FORT WORTH Six Fort Worth firefighters are safely back home after braving white-out conditions that forced them to hunker down for nearly six days at 17,200 feet on Mount McKinley in Alaska.
The team narrowly missed reaching the 20,322-foot summit, but is thankful to have simply made it off the mountain.
'I remember thinking, 'This is nuts,'' said firefighter Kasey Gandy, who helped organize the climb.
Before leaving in late June, News 8 outfitted the men with a satellite phone and GoPro cameras so the team of six could document their journey.
The cameras started recording the instant they touched down in Alaska.
'I'm ready to go,' said firefighter Matt Magoffin. 'We leave in 30 minutes [from the hotel]. Hopefully, we'll get some decent weather and fly up to glacier today.'
The group departed from a small airport in Talkeetna, a town that is the base point for most Denali climbs.
They double- and triple-checked their backpacks, which weighed up to 50 pounds. Each man hauled an additional 40 to 50 pounds of gear on a sled.
After a 30-minute flight to a mountain glacier, they started their ascent, and they made excellent time.
'We're pulling our sleds, we've got some [stuff] stashed in our packs. It's a beautiful morning,' one of the firefighters can be heard saying on the video.
Clear weather initially let the team make it to Camp 4, or 'High Camp,' at 17,200 feet in only nine days.
'We were definitely ahead of pace, by at least a day,' Gandy said.
But that is when conditions took a change for the worse.
After spending one night at Camp 4, the team started a final push for the final 3,000 feet up the Audubon toward the summit.
After only an hour, though, the lead guide on the rope team didn't like the snow-pack conditions.
The team was forced to turn around, and when they returned to Camp 4, nature dealt a dangerous blow.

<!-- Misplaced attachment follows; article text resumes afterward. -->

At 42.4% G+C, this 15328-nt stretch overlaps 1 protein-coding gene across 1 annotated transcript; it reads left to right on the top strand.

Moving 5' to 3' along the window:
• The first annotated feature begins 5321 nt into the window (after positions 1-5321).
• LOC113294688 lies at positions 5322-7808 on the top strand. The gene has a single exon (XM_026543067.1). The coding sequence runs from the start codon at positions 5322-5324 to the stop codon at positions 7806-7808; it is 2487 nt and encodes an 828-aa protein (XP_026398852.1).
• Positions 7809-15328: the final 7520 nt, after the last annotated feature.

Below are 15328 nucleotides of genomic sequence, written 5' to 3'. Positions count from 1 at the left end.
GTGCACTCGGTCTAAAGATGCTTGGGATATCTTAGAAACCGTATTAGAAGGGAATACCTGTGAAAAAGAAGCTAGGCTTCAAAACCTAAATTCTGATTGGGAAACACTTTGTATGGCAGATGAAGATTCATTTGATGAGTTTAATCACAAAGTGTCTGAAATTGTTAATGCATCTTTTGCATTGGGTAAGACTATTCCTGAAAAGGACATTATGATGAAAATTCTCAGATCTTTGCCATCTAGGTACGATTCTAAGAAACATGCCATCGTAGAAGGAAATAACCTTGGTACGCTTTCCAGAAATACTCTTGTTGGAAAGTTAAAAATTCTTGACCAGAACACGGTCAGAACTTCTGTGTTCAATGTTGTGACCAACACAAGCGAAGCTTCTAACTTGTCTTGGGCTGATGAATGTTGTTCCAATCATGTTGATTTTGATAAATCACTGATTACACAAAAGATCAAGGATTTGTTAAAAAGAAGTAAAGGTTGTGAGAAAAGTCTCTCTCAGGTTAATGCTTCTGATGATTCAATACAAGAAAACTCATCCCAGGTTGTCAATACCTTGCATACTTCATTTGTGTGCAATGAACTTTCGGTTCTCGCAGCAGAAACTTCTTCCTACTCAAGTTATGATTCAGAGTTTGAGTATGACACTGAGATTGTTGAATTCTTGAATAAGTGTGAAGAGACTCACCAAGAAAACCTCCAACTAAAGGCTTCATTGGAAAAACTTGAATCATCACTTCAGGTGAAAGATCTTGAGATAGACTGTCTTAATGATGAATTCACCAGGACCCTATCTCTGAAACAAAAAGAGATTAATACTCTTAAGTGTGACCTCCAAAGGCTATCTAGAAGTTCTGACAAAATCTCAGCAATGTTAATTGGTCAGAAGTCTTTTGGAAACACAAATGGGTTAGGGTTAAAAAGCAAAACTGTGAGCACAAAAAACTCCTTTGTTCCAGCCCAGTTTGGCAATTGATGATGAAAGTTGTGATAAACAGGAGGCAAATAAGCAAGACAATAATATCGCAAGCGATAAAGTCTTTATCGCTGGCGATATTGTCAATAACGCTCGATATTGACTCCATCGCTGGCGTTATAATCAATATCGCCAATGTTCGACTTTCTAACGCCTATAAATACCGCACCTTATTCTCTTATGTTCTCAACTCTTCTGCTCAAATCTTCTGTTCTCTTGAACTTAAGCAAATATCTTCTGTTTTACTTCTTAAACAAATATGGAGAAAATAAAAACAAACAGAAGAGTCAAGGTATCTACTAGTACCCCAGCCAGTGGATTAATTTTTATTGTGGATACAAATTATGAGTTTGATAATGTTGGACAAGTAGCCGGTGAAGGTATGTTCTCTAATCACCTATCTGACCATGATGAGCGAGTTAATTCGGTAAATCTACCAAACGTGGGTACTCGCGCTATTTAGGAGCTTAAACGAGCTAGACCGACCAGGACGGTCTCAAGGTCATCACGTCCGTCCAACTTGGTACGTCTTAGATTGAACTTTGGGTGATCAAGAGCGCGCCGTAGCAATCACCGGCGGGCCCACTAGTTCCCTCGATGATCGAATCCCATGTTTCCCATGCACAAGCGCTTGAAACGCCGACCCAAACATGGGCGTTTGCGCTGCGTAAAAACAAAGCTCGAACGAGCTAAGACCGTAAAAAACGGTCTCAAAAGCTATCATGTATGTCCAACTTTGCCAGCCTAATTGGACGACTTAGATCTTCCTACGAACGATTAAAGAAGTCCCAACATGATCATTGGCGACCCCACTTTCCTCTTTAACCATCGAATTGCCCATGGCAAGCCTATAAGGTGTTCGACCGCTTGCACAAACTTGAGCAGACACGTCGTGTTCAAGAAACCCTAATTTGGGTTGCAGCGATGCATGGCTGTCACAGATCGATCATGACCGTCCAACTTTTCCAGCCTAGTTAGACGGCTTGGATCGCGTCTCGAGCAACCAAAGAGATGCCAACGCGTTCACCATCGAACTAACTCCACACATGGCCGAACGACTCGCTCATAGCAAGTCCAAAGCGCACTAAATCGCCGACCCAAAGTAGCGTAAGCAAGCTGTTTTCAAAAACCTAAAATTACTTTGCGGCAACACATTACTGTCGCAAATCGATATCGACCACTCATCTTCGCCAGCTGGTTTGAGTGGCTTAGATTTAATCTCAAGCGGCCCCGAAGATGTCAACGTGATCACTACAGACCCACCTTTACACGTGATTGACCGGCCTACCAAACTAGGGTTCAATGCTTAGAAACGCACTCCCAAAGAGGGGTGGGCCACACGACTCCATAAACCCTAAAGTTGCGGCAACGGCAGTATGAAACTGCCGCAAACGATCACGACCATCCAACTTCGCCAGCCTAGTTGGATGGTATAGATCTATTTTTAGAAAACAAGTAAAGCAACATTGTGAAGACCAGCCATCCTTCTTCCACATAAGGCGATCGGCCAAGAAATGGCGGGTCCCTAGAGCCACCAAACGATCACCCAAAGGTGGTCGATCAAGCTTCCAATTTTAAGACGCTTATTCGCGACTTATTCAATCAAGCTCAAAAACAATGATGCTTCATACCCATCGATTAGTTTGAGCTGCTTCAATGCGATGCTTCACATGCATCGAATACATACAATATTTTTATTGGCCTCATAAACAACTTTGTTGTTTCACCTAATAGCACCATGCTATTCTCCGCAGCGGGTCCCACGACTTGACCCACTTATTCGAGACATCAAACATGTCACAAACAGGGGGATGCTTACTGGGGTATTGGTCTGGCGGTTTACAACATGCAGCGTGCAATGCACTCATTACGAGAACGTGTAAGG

According to the team, temperatures plunged to around 20 below zero. Winds of 50 miles per hour were constant. The sun didn't set.
'We're there five nights, nearly six days,' said Magoffin. 'It started to really grate on us, wear on us. Our guide had done that mountain 20 times, and had ever spent more than three nights.'
After almost six days hunkered down inside tents and with their collective mental state deteriorating a short weather window emerged.
'We had to go... then,' Gandy said. 'You're placing your feet so carefully because sometimes you only have an area as wide as your foot.'
Tethered together, one-by-one, the team stake-roped down the West Buttress ridge. The falloff at some points on the route is thousands of feet.
The team descended for six straight hours before taking a break. When they restarted their treacherous trek, the camera started rolling again.
'We can hear avalanches going off around us,' said Magoffin. 'Four of us have fallen into crevasses in just the last hour.'
Fortunately, none of the firefighters were seriously hurt.
The team soon returned to base camp, and after pounding a few beers and preparing a quick meal, were flown off the glacier.
Even though they failed to reach the summit, the firefighters said the 16-day ordeal was well worth it, because they were climbing for a bigger cause.
'Your mind races all over the place,' Magoffin said. 'I thought about the support we had back at home. Hearing from somebody who is a burn survivor, they're supporting us, it helped, it really did.'
To date, the climb has raised more than $10,000 for Sons of the Flag. They are still hoping for more donations to help burn survivors.